Information companies and the Use Limitation Principle

Google has copped a lot of flak over its move to join up all services with the cover story that it’s simply rationalising its privacy policies. Amongst those defending Google is another information company, Bloomberg. In this post, I want to draw attention to details of Australian privacy law that Bloomberg is oblivious to. Other jurisdictions with OECD based data protection legislation (and that’s a lot of the world) may present the same challenge to Google’s and Bloomberg’s simplistic view of privacy. Let’s take a closer look.

In an editorial on March 1, Bloomberg positively thrilled to an alleged over-reaction of privacy advocates:

You’d think Google had announced it would start collecting terabytes of data about you, your neighbor and your dog, if he’s ever online.

Then Bloomberg’s editors asserted:

You’d be wrong: Google already does that. Google is not collecting any new information; rather, it is sharing (with itself) more of the information it already has [emphasis added].

But it is Bloomberg that’s wrong.

The Use Limitation principle holds that custodians of Personal Information should not put that PI to secondary uses unrelated to the primary purpose for which it was collected. Nobody using Blogger or YouTube for instance over the years could have foreseen that one day their posts and videos would be mashed up with Google’s boundless data mines and put to any old comemrcial purpose Google sees fit.

Use Limitation is really basic. One cannot really believe Google doesn’t get it; their ambit claim that what they’re doing is good for privacy because now there’s a single simple privacy policy just doesn’t pass muster.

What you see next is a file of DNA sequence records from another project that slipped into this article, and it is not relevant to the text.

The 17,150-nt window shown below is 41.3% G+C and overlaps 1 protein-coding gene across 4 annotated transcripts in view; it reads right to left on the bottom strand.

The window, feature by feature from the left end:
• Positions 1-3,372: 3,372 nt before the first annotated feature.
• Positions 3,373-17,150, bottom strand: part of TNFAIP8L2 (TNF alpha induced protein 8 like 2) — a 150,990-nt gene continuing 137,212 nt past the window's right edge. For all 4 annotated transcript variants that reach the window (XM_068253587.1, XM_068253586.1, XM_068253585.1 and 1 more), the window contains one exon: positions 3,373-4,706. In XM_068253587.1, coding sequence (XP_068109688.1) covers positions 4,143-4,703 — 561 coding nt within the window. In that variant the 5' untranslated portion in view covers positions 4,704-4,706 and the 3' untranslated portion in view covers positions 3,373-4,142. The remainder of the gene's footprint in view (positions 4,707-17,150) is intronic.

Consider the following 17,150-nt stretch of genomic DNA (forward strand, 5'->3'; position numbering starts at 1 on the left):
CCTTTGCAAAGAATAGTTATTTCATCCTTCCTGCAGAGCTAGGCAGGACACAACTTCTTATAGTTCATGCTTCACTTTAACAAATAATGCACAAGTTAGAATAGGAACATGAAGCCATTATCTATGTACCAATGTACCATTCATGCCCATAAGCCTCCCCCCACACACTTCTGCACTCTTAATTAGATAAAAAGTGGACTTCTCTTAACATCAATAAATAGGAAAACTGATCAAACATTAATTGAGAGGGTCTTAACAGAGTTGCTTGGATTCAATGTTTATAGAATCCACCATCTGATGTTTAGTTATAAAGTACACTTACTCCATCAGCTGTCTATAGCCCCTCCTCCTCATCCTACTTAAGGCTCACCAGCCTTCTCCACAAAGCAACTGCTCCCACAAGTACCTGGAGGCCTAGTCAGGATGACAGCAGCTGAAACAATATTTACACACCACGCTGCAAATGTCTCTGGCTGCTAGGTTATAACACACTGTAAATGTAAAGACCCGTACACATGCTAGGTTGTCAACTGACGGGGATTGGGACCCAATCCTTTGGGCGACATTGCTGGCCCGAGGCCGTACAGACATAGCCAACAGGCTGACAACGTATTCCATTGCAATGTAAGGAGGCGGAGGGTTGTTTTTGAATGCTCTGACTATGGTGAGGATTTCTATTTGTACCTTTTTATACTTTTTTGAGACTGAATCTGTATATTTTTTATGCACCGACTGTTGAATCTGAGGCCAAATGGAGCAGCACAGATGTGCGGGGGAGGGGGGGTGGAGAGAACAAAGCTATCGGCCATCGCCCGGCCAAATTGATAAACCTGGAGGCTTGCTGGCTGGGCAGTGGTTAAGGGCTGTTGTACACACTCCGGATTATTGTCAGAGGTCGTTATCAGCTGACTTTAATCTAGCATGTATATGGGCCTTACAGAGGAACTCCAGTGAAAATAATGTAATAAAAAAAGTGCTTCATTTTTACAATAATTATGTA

But in Australia, the situation for the big infomopolies is potentially even more restrictive, with recent legally enforceable interpretations of the Use Limitation principle expressly nullifying the presumption that ‘sharing information with itself’ is ok for heterogeneous organisations.

The Privacy Commissioner for the State of Victoria has advised that “entities within the Victorian public sector should not assume that, because one part of the organisation collected some personal information, this can disclosed to any other part of the organisation without regard for [the Use & Disclosure Principle]” Ref: Guidelines to the Information Privacy Principles, Office of the Victorian Privacy Commissioner, Edition 3, November 2011.

This advice derives from a tribunal ruling elsewhere in Australia, which I discussed at length in another blog post: In that case, patient information collected by a counsellor in a hospital was shared without the patient’s consent with another specialist, and the patient’s rights were ruled to have been violated.

The relevance of these matters in the current discussion about Google amalgamating services is that the Australian legal system has taken a conservative view of what it means to share personal information within large organisations. Technically, the ruling is that individuals have the right to be informed about internal disclosures, and they may have the right to withdraw their consent.

Let’s remember that Australian law is not as strict as that of European states like Germany, and is not enforced as energetically. With OECD principles forming the basis for all these sorts of data protection regulations, I suspect that European states will reach the same conclusions, that Google is not in fact entirely free to share information ‘with itself’.

Case law around OECD Privacy Principles is clearly fluid. Big infomopolies need to take more care not to presume what the law actually says.

But let’s be less legalistic about this, and instead make this appeal to Google: If you truly have the interests of customers at heart, then please heed civil rights, reconsider how people expect their treasured private information to be handled, and try not to take their online permissiveness for granted.